Paul Mero: LDS Church makes bad decisions based on fear

Church acted from fear of same-sex marriage and its own savings account.

(Rick Bowmer | AP) The angel Moroni statue atop the Salt Lake Temple is silhouetted against a cloud-covered sky, at Temple Square in Salt Lake City on Feb. 6, 2013.

Fear-based decision-making leads to bad decisions. Every time. The Church of Jesus Christ of Latter-day Saints – my church – just provided back-to-back examples of bad decisions based upon fear.

The first example is its decision to endorse the congressional Respect for Marriage Act (RFMA), thereby endorsing same-sex marriage. Its origin story arose out of fear that the United States Supreme Court might overturn the Obergefell decision that created a constitutional right for same-sex marriage. Justice Clarence Thomas said boo and, out of fear, supporters of same-sex marriage created the RFMA.

Interestingly, the RFMA does not protect same-sex marriage from Justice Thomas or a majority of the Court. Only fear would make intelligent people think that a statute could get in the way of a court decision. Even a court decision does not get in the way of overturning a decision. Fear created the RFMA and fear also motivated even more intelligent people to jump onboard for its passage.

The RFMA was dead in the Unites States Senate – dead on arrival – without the help of a few conservative Republicans. Unbelievably, Sen. Mitt Romney came to its rescue. Why? Does Romney support same-sex marriage? No. So why support legislation that was DOA? Why would Romney rescue a same-sex marriage bill? Even more unintelligible, why would the LDS Church help?

At some point, Romney was advised that the RFMA would be a good vehicle to tack on religious freedom provisions. Some sort of quid pro quo. We’ll give you this if you give us that. Why would Romney think that a) religious freedom was under attack, and b) that a statute could protect it? Apart from ignorance, the answer is fear. The RFMA went on a double date with fear – the fear of losing same-sex marriage and the fear of losing religious freedom – and Romney and the LDS Church were left holding the check.

The result was that otherwise intelligent people passed a bill that does not protect either interest. If the United States Supreme Court wants to overturn Obergefell, it will. And if opponents of religious freedom want to attack it, they will, and our constitutional system of justice will pave their way, regardless of a congressional statute. A residue of fear placed Romney and the LDS Church on record endorsing same-sex marriage.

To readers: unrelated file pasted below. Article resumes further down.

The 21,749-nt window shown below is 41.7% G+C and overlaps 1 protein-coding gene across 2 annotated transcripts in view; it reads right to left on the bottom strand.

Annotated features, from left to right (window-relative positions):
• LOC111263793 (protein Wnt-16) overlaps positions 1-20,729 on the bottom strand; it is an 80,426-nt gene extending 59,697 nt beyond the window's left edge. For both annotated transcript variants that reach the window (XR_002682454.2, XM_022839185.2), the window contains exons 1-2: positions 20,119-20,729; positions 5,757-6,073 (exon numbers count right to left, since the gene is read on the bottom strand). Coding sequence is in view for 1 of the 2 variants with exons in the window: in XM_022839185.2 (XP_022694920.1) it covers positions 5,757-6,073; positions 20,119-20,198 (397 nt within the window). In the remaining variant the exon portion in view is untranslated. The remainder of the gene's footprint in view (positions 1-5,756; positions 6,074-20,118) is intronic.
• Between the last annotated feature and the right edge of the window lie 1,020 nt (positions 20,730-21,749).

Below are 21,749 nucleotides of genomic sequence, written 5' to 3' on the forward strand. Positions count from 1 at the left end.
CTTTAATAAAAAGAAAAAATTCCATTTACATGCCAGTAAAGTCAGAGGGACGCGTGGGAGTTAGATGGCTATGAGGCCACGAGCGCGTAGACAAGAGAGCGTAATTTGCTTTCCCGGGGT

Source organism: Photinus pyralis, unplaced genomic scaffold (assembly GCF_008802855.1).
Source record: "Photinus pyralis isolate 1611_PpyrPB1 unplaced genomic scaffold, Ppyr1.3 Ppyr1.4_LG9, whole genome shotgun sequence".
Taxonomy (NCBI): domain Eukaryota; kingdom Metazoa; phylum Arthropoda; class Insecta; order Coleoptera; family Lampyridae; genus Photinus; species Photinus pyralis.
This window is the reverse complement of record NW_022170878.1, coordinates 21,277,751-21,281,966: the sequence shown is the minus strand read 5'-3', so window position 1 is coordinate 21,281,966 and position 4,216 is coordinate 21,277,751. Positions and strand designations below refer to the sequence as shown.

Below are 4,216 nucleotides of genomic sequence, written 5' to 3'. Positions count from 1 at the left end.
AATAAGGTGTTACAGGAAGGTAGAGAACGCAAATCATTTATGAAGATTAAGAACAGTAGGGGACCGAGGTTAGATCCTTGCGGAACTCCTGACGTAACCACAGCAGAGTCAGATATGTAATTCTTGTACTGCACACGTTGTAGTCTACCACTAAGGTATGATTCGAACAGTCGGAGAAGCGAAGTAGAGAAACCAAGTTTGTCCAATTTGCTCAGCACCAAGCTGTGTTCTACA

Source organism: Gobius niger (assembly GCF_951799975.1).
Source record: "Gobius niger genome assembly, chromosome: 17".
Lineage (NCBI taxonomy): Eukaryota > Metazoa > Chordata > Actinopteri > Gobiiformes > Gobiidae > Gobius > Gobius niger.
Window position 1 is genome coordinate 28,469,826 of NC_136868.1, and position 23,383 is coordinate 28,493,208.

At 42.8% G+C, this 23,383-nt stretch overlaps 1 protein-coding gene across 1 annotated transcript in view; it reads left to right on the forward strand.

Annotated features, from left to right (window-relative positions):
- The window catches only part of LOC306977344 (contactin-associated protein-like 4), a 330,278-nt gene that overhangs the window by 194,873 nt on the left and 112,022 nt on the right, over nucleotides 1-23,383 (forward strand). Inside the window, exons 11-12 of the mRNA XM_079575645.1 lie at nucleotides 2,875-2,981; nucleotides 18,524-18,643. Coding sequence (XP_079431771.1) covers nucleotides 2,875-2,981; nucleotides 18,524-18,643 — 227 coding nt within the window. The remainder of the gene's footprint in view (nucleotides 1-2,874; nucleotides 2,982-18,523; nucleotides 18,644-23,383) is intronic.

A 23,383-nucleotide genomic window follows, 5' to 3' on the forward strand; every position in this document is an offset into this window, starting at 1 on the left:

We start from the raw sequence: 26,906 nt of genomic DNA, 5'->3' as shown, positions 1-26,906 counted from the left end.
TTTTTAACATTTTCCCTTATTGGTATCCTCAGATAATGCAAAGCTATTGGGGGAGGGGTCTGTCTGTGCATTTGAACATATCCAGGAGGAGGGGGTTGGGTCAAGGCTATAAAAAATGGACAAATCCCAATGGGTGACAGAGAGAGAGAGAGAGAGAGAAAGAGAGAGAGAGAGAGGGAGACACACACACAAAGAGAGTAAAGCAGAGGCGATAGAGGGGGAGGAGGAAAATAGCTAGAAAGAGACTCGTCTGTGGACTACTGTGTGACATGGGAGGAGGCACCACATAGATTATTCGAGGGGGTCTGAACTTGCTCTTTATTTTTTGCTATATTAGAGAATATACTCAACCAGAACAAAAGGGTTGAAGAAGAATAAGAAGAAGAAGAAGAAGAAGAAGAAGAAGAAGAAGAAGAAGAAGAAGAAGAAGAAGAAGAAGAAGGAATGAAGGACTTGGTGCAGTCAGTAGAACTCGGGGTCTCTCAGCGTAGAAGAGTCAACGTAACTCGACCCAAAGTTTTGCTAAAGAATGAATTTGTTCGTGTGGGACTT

The second example of fear-based decision-making by the LDS Church is Ensign Peak Advisors. Does any faithful Latter-day Saint think Jesus Christ gives a tinker’s damn about a savings account? No, but mere mortals do, evidently. We live in a world driven by money. Money buys missions, schools, temples and, apparently, very bad attorneys and account managers.

Again, what would cause otherwise intelligent people to make such a very bad decision? Fear. In this case, somebody inside the LDS Church was afraid that the optics of a very large savings account might disincentivize members from paying their tithing. By the way, optics seem to drive many fear-based decisions for my church. Look a certain way. Talk a certain way. Behave a certain way. And, as laughable as it sounds, hide money a certain way.

The culprits hid money. There is no other way to describe what Ensign Peak did. But there is a right way to respond to what they did. The LDS Church paid for its mistake and it will learn its lesson going forward in managing its savings account – maybe learned through the “sorrow of the damned,” but learned, nevertheless. If sanity reigns, the culprits inside Ensign Peak should be fired, as should the advising attorneys. Any “Brethren” who knowingly sanctioned the affair should be quietly put out to pasture, as only my church can do so well.

And faithful Saints need to hold the line. Apostates are filled with glee over this Ensign Peak debacle. Faithful Saints are not only going to keep paying tithing, but they are also going to defend the faith. They are going to do the right things for the right reasons. They are not going to “follow the optics.” They are going to follow the Prophet. And they are going to follow imperfect human beings, not false idols in the form of perfected mortals.

I, for one faithful Saint, am sick of my people doing the wrong things for the wrong reasons. If Latter-day Saints continue to act of out fear, we will get worse than endorsements of same-sex marriage and unethical behavior as with Ensign Peak. We will become unrespectable and untrustworthy. What are we afraid of? Nipping dogs at our heels? Idiots on social media? Imagined threats to how we worship? Leave it all behind. The caravan moves on.

Paul Mero

Paul Mero is the former longtime president of Sutherland Institute in Utah and now lives in Las Vegas.